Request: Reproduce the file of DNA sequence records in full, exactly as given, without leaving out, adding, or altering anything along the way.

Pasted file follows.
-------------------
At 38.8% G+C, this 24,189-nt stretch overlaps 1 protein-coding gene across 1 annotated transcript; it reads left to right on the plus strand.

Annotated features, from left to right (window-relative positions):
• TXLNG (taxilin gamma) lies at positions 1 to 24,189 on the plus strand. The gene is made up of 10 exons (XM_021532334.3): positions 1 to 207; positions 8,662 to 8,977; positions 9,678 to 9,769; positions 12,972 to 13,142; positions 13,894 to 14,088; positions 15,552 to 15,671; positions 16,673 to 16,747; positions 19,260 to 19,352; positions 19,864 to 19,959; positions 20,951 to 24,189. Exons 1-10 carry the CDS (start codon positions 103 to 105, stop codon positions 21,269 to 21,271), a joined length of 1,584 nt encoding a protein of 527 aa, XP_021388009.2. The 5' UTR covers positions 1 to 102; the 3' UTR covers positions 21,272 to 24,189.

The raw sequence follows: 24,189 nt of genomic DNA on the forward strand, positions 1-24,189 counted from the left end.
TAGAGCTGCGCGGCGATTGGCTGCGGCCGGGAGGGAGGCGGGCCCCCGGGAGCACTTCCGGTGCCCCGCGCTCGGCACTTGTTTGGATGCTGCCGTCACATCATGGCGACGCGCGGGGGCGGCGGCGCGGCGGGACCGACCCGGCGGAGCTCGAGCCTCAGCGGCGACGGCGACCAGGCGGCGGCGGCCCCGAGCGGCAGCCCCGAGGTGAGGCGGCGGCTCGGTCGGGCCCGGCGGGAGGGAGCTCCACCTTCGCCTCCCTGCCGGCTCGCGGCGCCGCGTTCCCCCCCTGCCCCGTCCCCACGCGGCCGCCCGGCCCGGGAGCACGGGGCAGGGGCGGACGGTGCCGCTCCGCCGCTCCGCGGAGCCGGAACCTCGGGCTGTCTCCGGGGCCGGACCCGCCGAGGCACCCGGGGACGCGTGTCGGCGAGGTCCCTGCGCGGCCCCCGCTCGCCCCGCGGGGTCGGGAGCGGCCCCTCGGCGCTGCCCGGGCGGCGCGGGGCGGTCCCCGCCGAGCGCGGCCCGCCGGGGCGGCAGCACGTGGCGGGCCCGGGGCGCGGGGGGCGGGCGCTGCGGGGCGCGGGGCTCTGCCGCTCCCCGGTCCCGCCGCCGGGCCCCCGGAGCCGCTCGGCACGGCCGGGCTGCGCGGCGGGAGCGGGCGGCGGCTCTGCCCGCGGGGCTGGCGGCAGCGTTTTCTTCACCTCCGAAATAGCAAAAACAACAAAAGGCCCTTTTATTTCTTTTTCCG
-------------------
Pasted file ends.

At 38.8% G+C, this 24,189-nt stretch overlaps 1 protein-coding gene across 1 annotated transcript; it reads left to right on the plus strand.

Annotated features, from left to right (window-relative positions):
• TXLNG (taxilin gamma) lies at positions 1 to 24,189 on the plus strand. The gene is made up of 10 exons (XM_021532334.3): positions 1 to 207; positions 8,662 to 8,977; positions 9,678 to 9,769; positions 12,972 to 13,142; positions 13,894 to 14,088; positions 15,552 to 15,671; positions 16,673 to 16,747; positions 19,260 to 19,352; positions 19,864 to 19,959; positions 20,951 to 24,189. Exons 1-10 carry the CDS (start codon positions 103 to 105, stop codon positions 21,269 to 21,271), a joined length of 1,584 nt encoding a protein of 527 aa, XP_021388009.2. The 5' UTR covers positions 1 to 102; the 3' UTR covers positions 21,272 to 24,189.

The raw sequence follows: 24,189 nt of genomic DNA on the forward strand, positions 1-24,189 counted from the left end.
TAGAGCTGCGCGGCGATTGGCTGCGGCCGGGAGGGAGGCGGGCCCCCGGGAGCACTTCCGGTGCCCCGCGCTCGGCACTTGTTTGGATGCTGCCGTCACATCATGGCGACGCGCGGGGGCGGCGGCGCGGCGGGACCGACCCGGCGGAGCTCGAGCCTCAGCGGCGACGGCGACCAGGCGGCGGCGGCCCCGAGCGGCAGCCCCGAGGTGAGGCGGCGGCTCGGTCGGGCCCGGCGGGAGGGAGCTCCACCTTCGCCTCCCTGCCGGCTCGCGGCGCCGCGTTCCCCCCCTGCCCCGTCCCCACGCGGCCGCCCGGCCCGGGAGCACGGGGCAGGGGCGGACGGTGCCGCTCCGCCGCTCCGCGGAGCCGGAACCTCGGGCTGTCTCCGGGGCCGGACCCGCCGAGGCACCCGGGGACGCGTGTCGGCGAGGTCCCTGCGCGGCCCCCGCTCGCCCCGCGGGGTCGGGAGCGGCCCCTCGGCGCTGCCCGGGCGGCGCGGGGCGGTCCCCGCCGAGCGCGGCCCGCCGGGGCGGCAGCACGTGGCGGGCCCGGGGCGCGGGGGGCGGGCGCTGCGGGGCGCGGGGCTCTGCCGCTCCCCGGTCCCGCCGCCGGGCCCCCGGAGCCGCTCGGCACGGCCGGGCTGCGCGGCGGGAGCGGGCGGCGGCTCTGCCCGCGGGGCTGGCGGCAGCGTTTTCTTCACCTCCGAAATAGCAAAAACAACAAAAGGCCCTTTTATTTCTTTTTCCG